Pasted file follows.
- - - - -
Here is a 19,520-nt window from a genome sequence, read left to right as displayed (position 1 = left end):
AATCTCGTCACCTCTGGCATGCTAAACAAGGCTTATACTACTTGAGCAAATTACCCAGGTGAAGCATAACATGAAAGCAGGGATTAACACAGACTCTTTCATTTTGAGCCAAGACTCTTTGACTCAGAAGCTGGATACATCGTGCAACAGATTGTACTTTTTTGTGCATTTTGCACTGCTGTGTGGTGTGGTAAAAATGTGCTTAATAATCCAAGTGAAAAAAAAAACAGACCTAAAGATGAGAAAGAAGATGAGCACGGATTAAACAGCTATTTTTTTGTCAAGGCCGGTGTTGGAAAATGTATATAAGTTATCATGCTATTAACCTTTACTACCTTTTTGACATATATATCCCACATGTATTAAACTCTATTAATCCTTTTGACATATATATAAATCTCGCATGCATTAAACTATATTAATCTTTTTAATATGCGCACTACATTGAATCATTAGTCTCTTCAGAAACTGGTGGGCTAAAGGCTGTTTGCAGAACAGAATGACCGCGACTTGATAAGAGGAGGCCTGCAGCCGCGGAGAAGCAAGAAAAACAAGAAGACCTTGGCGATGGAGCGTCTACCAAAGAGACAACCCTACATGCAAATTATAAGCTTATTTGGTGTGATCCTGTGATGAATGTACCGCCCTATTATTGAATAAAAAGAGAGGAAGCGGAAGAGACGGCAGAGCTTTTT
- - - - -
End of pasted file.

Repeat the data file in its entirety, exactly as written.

Here is a 19,520-nt window from a genome sequence, read left to right as displayed (position 1 = left end):
AATCTCGTCACCTCTGGCATGCTAAACAAGGCTTATACTACTTGAGCAAATTACCCAGGTGAAGCATAACATGAAAGCAGGGATTAACACAGACTCTTTCATTTTGAGCCAAGACTCTTTGACTCAGAAGCTGGATACATCGTGCAACAGATTGTACTTTTTTGTGCATTTTGCACTGCTGTGTGGTGTGGTAAAAATGTGCTTAATAATCCAAGTGAAAAAAAAAACAGACCTAAAGATGAGAAAGAAGATGAGCACGGATTAAACAGCTATTTTTTTGTCAAGGCCGGTGTTGGAAAATGTATATAAGTTATCATGCTATTAACCTTTACTACCTTTTTGACATATATATCCCACATGTATTAAACTCTATTAATCCTTTTGACATATATATAAATCTCGCATGCATTAAACTATATTAATCTTTTTAATATGCGCACTACATTGAATCATTAGTCTCTTCAGAAACTGGTGGGCTAAAGGCTGTTTGCAGAACAGAATGACCGCGACTTGATAAGAGGAGGCCTGCAGCCGCGGAGAAGCAAGAAAAACAAGAAGACCTTGGCGATGGAGCGTCTACCAAAGAGACAACCCTACATGCAAATTATAAGCTTATTTGGTGTGATCCTGTGATGAATGTACCGCCCTATTATTGAATAAAAAGAGAGGAAGCGGAAGAGACGGCAGAGCTTTTT